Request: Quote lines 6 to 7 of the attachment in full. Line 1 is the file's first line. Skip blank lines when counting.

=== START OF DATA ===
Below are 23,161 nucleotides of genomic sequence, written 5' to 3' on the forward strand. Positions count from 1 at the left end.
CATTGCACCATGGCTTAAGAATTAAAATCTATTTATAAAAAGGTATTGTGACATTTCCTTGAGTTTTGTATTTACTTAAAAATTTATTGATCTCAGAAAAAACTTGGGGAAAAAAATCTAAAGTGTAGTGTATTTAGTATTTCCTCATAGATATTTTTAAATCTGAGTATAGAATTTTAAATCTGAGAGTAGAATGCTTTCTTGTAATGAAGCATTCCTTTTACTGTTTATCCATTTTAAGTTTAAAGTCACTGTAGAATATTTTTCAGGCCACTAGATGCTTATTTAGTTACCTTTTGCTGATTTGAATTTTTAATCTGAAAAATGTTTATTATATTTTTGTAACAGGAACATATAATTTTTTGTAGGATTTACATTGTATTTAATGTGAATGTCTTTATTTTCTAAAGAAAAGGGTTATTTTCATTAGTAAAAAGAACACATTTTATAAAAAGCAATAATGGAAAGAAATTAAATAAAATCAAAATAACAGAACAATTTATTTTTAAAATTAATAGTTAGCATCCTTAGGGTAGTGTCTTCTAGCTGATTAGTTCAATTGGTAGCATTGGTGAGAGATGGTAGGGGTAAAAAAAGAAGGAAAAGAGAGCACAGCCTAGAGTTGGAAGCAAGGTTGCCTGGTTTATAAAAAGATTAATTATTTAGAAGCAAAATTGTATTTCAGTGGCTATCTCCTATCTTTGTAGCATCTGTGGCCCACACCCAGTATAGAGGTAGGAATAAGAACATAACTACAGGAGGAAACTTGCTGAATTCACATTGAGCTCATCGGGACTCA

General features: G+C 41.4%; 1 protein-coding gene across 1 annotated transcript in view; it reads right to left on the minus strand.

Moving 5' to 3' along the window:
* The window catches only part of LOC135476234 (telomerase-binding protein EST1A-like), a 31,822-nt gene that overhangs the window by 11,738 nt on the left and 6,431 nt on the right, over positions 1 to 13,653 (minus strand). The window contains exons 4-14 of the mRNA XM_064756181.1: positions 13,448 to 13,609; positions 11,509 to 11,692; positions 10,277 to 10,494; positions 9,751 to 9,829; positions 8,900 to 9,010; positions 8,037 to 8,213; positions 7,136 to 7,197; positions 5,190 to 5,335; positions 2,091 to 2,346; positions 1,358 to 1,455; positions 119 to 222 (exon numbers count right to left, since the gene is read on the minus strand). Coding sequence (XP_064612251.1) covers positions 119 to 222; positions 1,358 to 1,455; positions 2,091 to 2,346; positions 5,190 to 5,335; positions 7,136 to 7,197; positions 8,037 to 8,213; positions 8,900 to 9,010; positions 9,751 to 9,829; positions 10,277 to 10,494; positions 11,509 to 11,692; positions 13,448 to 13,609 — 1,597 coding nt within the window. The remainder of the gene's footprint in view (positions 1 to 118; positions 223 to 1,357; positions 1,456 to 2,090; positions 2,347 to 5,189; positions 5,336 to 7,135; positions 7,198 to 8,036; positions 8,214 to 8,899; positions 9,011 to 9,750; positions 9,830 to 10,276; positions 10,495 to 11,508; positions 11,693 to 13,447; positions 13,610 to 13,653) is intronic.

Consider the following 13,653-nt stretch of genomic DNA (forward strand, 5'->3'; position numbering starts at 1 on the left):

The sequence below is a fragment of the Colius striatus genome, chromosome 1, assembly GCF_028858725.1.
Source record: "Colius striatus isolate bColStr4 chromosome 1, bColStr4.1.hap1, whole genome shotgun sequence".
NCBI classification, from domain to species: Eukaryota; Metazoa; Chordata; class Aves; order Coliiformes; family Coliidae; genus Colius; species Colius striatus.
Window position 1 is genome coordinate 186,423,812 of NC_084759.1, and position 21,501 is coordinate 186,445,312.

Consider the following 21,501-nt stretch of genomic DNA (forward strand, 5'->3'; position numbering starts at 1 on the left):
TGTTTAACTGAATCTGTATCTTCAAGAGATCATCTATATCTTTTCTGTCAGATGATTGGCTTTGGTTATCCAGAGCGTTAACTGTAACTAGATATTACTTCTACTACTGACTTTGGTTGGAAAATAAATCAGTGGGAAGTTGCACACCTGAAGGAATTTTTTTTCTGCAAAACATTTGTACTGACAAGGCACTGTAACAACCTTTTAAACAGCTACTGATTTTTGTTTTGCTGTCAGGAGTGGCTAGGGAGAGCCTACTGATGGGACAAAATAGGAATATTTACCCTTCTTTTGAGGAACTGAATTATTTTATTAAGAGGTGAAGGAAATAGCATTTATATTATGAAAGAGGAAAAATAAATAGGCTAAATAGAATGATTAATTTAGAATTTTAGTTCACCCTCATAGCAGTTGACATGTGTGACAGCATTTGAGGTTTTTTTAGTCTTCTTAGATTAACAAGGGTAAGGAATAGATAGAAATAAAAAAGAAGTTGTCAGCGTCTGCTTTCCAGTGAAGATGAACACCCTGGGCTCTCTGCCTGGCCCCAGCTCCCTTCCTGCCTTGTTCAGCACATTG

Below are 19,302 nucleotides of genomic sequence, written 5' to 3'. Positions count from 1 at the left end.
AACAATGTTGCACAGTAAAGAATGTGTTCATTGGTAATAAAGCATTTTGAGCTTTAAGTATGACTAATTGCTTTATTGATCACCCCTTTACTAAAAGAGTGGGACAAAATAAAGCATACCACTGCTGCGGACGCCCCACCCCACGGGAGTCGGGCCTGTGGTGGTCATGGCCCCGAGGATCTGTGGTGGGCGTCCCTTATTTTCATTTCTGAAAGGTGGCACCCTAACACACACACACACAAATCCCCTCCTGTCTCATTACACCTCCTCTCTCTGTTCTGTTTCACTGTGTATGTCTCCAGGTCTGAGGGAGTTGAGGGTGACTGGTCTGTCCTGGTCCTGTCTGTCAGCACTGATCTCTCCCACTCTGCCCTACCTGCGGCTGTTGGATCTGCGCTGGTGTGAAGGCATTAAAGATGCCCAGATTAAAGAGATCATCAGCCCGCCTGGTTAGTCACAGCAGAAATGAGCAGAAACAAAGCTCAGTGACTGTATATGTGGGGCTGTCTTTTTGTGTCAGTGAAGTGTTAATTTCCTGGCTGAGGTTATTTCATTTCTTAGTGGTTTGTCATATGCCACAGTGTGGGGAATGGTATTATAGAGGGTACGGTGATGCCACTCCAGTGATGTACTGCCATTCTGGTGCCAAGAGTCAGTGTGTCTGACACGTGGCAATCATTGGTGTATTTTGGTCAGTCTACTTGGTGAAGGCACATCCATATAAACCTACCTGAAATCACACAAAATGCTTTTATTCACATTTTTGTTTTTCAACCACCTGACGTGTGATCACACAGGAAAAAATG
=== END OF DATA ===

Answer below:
Consider the following 13,653-nt stretch of genomic DNA (forward strand, 5'->3'; position numbering starts at 1 on the left):

The sequence below is a fragment of the Colius striatus genome, chromosome 1, assembly GCF_028858725.1.